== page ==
Can you do stuff with stars and night sky?

Alastair John Jack, modified 2 Years ago at 1/7/20 8:11 PM
Created 2 Years ago at 1/7/20 7:42 PM

Can you do stuff with stars and night sky?

Posts: 4 Join Date: 12/12/19 Recent Posts
From what I've heard so far, some people seem to like the wonder, awe, fascination, curiosity aspect with Kasina work, but since I've been interested in ancient history lately and how they built massive stone stuff around the world that aligns with the stars, it's inspired some curiousity about if there are practices I could do where you can look at the sky? When I gaze at the night sky above it so easily shifts me into awe and fascination, at least on the rare occasion I bother to look up, though bushfire smoke and light polution don't help! I haven't heard of any practices that involve just watching the sky, what do you think? 


(I enjoy visual practices a lot, like Headless Way. I tried doing Fire Kasina a little early last year but it doesn't seem to work well or feel like I understood the practice at the time, maybe I just need to try again.)
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Matthew, modified 2 Years ago at 1/8/20 3:32 PM
Created 2 Years ago at 1/8/20 3:26 PM

RE: Can you do stuff with stars and night sky?

Posts: 92 Join Date: 10/31/19 Recent Posts
Yes, as a matter of fact I find that sense of wonder and awe a powerful motivation for practice, to counteract the occasional self-serious striving that can occur especially within the so-called dark night (no pun intended). Looking at the sky, like kasina practice, can be a quick shortcut to concentration which opens up feelings of referenceless depth, similar in a sense to the 5th jhana/1st formless realm/sphere of boundless space. That quality of vast depth without center makes the sky a common metaphor for the liberated mind.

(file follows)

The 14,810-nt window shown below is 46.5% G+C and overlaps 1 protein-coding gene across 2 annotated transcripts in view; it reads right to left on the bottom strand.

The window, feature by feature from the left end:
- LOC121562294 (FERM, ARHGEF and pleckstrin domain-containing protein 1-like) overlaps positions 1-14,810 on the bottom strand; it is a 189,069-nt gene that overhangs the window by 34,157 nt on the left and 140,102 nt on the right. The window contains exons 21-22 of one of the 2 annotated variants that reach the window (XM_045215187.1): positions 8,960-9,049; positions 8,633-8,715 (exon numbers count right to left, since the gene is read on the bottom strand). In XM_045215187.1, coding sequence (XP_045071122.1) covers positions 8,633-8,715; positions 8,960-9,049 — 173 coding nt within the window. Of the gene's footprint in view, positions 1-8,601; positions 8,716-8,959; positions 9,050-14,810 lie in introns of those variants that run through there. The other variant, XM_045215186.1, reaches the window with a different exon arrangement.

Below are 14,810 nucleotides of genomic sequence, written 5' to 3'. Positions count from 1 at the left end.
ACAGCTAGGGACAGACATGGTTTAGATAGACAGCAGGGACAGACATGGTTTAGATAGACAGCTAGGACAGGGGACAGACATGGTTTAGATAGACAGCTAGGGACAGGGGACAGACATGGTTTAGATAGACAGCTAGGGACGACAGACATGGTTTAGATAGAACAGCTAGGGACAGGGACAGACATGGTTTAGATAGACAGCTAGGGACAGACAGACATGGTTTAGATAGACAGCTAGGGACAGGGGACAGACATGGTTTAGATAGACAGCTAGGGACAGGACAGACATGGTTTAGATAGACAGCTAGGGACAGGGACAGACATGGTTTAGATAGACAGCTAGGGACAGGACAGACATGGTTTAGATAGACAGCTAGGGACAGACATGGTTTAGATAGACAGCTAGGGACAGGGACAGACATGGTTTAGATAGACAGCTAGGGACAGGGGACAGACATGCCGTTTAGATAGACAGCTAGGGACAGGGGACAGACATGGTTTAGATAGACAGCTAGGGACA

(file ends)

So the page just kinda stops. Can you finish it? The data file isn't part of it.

This exists as a practice called "sky-gazing" in the Dzogchen tradition of Tibetan Buddhism. You can find an approachable, humorous introduction by a Western lama here: https://www.pbs.org/thebuddha/blog/2010/Mar/1/sky-gazing-meditation-lama-surya-das/

From a technical perspective, the visual quality of the sky that fosters concentration and insight is when it is cloudless, it can be a blank 3-D canvas devoid of stimulating objects to grasp onto. Leaning into this non-grasping way of seeing is what eventually produces the concentration and insight. Soto Zen monks aim for this blank-canvas effect more humbly, by staring at a wall.

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